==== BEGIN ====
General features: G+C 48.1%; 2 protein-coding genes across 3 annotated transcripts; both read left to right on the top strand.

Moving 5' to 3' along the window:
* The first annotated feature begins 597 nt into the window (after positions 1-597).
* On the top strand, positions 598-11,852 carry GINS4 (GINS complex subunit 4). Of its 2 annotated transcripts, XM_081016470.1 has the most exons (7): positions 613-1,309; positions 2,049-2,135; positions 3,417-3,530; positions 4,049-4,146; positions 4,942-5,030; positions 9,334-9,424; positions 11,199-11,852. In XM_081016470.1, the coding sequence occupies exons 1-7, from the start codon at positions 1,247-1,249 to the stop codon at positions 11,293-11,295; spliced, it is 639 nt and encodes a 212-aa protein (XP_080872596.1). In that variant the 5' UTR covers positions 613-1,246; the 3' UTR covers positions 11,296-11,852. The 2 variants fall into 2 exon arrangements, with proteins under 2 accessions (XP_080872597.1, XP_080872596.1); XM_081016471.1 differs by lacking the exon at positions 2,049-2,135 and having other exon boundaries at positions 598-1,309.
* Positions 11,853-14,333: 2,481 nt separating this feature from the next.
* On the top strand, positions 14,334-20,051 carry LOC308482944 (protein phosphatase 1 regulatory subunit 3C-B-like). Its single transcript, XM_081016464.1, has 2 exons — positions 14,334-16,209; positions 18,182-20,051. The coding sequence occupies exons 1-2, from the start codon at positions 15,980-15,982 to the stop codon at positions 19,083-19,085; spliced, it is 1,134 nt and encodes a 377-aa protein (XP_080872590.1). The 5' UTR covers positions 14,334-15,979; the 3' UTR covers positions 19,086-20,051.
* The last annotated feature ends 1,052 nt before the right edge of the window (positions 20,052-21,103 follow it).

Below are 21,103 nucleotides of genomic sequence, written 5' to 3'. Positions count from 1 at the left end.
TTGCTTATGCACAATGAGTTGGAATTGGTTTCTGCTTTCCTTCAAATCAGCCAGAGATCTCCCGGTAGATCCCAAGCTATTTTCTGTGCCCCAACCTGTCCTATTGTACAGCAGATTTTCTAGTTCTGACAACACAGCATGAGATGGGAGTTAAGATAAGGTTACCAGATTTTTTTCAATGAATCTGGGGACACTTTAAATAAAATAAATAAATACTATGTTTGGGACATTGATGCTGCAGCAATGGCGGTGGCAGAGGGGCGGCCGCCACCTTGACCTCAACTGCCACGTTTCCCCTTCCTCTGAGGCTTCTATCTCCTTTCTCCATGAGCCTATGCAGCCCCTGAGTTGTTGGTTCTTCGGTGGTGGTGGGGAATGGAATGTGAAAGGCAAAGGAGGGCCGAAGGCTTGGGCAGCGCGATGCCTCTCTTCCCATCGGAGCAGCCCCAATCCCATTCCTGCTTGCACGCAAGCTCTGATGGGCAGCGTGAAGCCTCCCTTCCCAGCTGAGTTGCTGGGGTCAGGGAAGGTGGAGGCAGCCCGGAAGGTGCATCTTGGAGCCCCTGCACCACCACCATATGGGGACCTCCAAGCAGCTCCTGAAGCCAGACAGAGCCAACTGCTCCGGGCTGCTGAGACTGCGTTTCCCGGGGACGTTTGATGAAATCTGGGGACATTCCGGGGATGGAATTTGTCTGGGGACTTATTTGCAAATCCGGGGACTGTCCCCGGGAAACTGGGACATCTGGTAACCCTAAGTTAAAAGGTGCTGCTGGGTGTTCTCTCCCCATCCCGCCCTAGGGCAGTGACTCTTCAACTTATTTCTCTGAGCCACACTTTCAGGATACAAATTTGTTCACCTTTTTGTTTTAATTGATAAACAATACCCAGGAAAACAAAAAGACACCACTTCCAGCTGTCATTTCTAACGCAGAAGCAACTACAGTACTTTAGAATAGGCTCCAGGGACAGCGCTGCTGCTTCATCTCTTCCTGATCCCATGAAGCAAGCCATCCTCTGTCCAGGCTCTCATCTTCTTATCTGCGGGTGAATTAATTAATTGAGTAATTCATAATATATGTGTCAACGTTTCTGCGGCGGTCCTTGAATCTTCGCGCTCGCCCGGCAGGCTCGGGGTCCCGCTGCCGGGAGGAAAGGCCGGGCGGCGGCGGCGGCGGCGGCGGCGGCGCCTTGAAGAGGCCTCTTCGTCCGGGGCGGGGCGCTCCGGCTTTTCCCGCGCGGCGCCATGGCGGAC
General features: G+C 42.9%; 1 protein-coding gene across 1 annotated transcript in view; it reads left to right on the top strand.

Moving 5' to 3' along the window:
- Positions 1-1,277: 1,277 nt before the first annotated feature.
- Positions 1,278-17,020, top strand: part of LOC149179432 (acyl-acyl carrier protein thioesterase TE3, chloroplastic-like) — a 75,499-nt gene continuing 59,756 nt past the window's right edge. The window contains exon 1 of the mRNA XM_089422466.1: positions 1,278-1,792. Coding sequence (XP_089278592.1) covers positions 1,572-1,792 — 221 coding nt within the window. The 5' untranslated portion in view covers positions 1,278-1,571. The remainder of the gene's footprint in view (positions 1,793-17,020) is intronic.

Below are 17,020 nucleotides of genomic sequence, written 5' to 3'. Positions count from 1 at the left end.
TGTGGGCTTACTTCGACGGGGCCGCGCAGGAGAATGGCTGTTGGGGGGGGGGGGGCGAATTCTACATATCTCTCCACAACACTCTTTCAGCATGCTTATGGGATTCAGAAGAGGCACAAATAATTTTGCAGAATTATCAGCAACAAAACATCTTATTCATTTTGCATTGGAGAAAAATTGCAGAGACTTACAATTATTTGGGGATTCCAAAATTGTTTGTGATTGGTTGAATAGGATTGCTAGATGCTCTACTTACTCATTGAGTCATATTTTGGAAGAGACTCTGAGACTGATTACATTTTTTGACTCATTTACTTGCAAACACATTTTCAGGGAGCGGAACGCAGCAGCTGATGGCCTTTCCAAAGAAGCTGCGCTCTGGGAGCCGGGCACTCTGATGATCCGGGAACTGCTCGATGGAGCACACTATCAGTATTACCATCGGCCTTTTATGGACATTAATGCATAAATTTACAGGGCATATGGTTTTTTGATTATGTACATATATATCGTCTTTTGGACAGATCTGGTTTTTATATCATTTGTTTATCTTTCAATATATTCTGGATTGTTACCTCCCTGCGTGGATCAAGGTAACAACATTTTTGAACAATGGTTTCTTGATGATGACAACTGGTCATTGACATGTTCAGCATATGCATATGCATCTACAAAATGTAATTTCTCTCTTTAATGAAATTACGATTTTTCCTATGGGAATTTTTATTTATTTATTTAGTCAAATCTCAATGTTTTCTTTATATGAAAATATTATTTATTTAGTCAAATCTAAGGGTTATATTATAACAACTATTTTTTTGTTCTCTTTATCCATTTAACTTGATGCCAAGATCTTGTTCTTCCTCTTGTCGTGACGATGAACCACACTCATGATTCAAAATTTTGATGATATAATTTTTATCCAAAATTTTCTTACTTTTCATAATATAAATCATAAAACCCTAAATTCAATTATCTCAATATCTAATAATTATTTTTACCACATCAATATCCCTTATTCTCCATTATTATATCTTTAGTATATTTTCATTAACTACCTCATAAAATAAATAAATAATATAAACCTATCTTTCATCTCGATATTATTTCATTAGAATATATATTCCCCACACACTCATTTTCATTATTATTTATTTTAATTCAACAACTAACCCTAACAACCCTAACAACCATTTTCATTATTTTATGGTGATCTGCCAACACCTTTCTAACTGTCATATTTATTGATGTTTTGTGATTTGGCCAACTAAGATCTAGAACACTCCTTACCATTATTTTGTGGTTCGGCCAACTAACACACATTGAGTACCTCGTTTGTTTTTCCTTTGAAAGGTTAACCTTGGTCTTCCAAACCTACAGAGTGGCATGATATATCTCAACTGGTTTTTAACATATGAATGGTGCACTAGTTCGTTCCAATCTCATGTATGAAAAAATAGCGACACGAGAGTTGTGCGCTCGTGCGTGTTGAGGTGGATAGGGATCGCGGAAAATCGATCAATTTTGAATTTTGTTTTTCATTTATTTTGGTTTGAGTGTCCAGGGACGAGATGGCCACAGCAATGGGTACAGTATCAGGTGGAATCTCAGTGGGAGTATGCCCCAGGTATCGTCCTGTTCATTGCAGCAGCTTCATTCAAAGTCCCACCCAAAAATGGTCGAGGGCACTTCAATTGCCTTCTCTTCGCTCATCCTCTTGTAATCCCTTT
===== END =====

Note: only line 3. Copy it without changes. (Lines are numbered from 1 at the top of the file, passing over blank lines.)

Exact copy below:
* The first annotated feature begins 597 nt into the window (after positions 1-597).